NFIA = Net factor income from abroad.

    IT = Indirect Taxes

  • National Income (NI)

    This is also sometimes called the National Income at factor cost which means the total income earned by the contribution of factors of production which are land, labor, capital, and entrepreneurship. So, the total income achieved by factors of production in the form of rent, interest, wages, and profit is called National Income.

    Symbolically or as per the formula

    NI = NNP + Subsidies − InterestTaxes

    or,

    NNP = GNP − Depreciation + Subsidies − InterestTaxes

    or,

    NI = C + G + I +(X−M) + NFIA Depreciation + Subsidies − Indirect Taxes

Methods of measurement of national income: Income method, Expenditure method, and Output method

  • Income Method

    The income method of measurement of national income consists of the contribution of factors of production.

    Rent: Rent is the money one has to pay for use of any land or place where the production facilities are created. Rent does not include payments for machinery and other equipment. Royalties offered for assets are also included in rent.

    Compensation for labor: Salaries, wages, bonuses, allowances, and medical reimbursements are included in this category. Insurance, pension, and provident funds are also included in compensation for labor.

    Interest in the capital: This includes an interest in loans taken by organizations. In economics, the interest includes only the part of interest for production units.

    Profits: After the payment of taxes and dividends, the remaining amount is known as profit.

    Mixed-Income: It is the income of independent workers and sole proprietorships.

    So,

    National Income = Rent + Compensation + Interest + Profit + Mixed income

  • Expenditure Method

    National Income according to the expenditure method can be represented as

    National Income = C (household consumption) + G (government expenditure) + I (investment expense) + NX (net exports)

    Here,

    household consumption of goods and services represents Consumption expenditure (C). It also includes the government’s expenditure on various goods and services to fulfil social welfare needs (G). Investment expenditure is the expenditure incurred by companies and production units for raising capital (I). and the net exports (NX) are the total exports minus total imports.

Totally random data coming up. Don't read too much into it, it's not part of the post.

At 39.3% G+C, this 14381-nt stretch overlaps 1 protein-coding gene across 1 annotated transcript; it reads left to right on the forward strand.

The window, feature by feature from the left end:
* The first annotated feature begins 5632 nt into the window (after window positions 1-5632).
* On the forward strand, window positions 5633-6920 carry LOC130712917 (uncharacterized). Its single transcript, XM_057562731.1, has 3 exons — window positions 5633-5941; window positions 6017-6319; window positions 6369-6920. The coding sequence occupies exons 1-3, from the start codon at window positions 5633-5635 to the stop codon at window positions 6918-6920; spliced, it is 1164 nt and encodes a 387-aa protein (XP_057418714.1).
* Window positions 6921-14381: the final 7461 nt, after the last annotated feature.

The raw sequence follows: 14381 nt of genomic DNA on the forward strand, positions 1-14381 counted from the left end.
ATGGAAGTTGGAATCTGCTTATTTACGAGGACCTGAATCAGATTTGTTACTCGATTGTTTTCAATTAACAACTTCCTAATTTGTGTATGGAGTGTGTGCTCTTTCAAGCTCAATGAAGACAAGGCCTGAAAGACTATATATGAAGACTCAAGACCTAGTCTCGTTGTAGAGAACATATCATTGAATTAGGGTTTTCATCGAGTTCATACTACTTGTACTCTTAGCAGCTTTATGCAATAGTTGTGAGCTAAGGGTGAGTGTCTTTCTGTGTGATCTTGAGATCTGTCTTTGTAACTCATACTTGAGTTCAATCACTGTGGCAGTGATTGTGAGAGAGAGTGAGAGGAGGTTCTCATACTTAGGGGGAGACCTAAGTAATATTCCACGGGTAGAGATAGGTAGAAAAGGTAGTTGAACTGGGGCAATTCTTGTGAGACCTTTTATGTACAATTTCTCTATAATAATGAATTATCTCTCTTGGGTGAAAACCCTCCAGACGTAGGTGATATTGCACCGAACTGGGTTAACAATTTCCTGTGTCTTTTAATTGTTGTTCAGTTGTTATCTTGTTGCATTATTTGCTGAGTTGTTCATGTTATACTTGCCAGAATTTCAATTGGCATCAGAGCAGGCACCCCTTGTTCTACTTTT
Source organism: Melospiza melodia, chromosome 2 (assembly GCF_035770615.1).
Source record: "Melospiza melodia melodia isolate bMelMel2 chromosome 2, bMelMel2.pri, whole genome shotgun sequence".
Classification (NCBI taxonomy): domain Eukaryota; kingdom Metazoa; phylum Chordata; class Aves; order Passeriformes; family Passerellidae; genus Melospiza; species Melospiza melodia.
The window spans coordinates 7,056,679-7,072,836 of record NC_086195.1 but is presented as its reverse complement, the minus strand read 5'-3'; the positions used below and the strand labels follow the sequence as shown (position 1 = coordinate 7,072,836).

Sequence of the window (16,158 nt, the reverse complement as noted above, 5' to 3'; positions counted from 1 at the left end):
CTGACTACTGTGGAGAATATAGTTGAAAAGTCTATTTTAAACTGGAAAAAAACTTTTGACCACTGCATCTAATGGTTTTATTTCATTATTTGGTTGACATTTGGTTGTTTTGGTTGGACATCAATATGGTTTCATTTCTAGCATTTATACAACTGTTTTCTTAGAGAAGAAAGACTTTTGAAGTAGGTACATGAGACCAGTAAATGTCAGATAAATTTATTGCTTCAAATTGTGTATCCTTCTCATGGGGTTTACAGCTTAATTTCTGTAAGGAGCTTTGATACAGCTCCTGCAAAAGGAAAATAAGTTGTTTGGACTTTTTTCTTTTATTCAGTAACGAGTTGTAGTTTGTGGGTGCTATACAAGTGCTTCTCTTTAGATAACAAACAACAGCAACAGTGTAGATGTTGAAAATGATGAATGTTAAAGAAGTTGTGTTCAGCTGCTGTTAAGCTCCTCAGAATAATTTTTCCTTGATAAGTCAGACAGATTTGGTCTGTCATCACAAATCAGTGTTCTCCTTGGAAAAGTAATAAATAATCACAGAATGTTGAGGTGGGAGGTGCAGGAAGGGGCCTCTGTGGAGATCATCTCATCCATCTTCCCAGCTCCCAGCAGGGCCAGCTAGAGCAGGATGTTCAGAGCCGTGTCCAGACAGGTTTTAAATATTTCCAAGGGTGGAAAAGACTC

In the output method, a country’s national income can be calculated by the addition of the output of all the production firms in the economy. The national income is calculated in terms of final goods and services produced in an economy within a given period of time. The final goods are those which are either available for consumption or are a form of investment as a part of national wealth.

Conclusion

As is obvious, the measurement of national income is a key tool to derive the economic power of a nation. As it shows the strength of the economy, economists are always interested in hiking the national income by various methods.

However, without real income, no country can camouflage the books of account for the long term as an absence of real income hits the economy from all angles. That is why strengthening the national income parameter by economic means is the best option.

FAQs

Q1. Which is the most common concept of national income?

Ans. Although there are other definitions, the concept of GDP or Gross Domestic Product is the most common concept of national income.

Q2. What are the three methods of calculating national income?

Ans. The three methods of calculating national income are the income method, expenditure method, and output method.

Q3. How can we calculate national income with the output method?

Ans. The country’s national income can be calculated by the addition of the output of all the production firms via the output method.

raja
Updated on 13-Oct-2022 11:19:47